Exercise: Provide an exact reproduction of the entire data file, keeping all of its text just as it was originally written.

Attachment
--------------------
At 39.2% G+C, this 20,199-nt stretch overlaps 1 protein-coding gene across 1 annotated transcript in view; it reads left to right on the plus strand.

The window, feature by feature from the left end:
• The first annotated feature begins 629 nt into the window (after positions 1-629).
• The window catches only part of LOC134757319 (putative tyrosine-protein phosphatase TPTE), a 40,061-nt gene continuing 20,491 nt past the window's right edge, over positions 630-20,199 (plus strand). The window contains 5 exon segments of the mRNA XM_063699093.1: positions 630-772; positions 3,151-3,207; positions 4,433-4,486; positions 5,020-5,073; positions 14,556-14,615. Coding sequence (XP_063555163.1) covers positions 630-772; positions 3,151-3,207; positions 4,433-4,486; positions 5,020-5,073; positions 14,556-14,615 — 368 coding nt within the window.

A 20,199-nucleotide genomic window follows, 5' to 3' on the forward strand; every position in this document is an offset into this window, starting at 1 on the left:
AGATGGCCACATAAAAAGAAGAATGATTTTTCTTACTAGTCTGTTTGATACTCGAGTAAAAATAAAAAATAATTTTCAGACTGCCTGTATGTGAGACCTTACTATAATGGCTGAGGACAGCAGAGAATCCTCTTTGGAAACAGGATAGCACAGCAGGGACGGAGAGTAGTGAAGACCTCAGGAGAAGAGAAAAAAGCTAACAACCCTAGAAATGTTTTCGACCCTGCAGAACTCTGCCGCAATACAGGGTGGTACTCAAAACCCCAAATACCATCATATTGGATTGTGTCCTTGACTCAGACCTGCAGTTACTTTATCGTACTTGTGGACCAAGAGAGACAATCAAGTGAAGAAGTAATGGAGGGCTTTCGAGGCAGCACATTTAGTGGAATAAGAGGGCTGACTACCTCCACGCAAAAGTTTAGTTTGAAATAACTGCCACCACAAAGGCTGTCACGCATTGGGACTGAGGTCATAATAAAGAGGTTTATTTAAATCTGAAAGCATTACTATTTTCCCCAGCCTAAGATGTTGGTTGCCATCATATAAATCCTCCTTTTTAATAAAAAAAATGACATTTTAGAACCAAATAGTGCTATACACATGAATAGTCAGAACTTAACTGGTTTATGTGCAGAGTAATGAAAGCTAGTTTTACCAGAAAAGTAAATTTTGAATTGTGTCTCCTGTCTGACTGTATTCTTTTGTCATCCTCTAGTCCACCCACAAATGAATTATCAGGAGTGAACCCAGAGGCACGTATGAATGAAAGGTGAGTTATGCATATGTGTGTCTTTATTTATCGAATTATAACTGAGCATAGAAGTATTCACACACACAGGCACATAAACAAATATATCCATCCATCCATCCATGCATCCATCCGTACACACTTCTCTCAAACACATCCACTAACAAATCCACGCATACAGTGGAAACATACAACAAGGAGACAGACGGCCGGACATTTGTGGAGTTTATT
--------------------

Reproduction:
At 39.2% G+C, this 20,199-nt stretch overlaps 1 protein-coding gene across 1 annotated transcript in view; it reads left to right on the plus strand.

The window, feature by feature from the left end:
• The first annotated feature begins 629 nt into the window (after positions 1-629).
• The window catches only part of LOC134757319 (putative tyrosine-protein phosphatase TPTE), a 40,061-nt gene continuing 20,491 nt past the window's right edge, over positions 630-20,199 (plus strand). The window contains 5 exon segments of the mRNA XM_063699093.1: positions 630-772; positions 3,151-3,207; positions 4,433-4,486; positions 5,020-5,073; positions 14,556-14,615. Coding sequence (XP_063555163.1) covers positions 630-772; positions 3,151-3,207; positions 4,433-4,486; positions 5,020-5,073; positions 14,556-14,615 — 368 coding nt within the window.

A 20,199-nucleotide genomic window follows, 5' to 3' on the forward strand; every position in this document is an offset into this window, starting at 1 on the left:
AGATGGCCACATAAAAAGAAGAATGATTTTTCTTACTAGTCTGTTTGATACTCGAGTAAAAATAAAAAATAATTTTCAGACTGCCTGTATGTGAGACCTTACTATAATGGCTGAGGACAGCAGAGAATCCTCTTTGGAAACAGGATAGCACAGCAGGGACGGAGAGTAGTGAAGACCTCAGGAGAAGAGAAAAAAGCTAACAACCCTAGAAATGTTTTCGACCCTGCAGAACTCTGCCGCAATACAGGGTGGTACTCAAAACCCCAAATACCATCATATTGGATTGTGTCCTTGACTCAGACCTGCAGTTACTTTATCGTACTTGTGGACCAAGAGAGACAATCAAGTGAAGAAGTAATGGAGGGCTTTCGAGGCAGCACATTTAGTGGAATAAGAGGGCTGACTACCTCCACGCAAAAGTTTAGTTTGAAATAACTGCCACCACAAAGGCTGTCACGCATTGGGACTGAGGTCATAATAAAGAGGTTTATTTAAATCTGAAAGCATTACTATTTTCCCCAGCCTAAGATGTTGGTTGCCATCATATAAATCCTCCTTTTTAATAAAAAAAATGACATTTTAGAACCAAATAGTGCTATACACATGAATAGTCAGAACTTAACTGGTTTATGTGCAGAGTAATGAAAGCTAGTTTTACCAGAAAAGTAAATTTTGAATTGTGTCTCCTGTCTGACTGTATTCTTTTGTCATCCTCTAGTCCACCCACAAATGAATTATCAGGAGTGAACCCAGAGGCACGTATGAATGAAAGGTGAGTTATGCATATGTGTGTCTTTATTTATCGAATTATAACTGAGCATAGAAGTATTCACACACACAGGCACATAAACAAATATATCCATCCATCCATCCATGCATCCATCCGTACACACTTCTCTCAAACACATCCACTAACAAATCCACGCATACAGTGGAAACATACAACAAGGAGACAGACGGCCGGACATTTGTGGAGTTTATT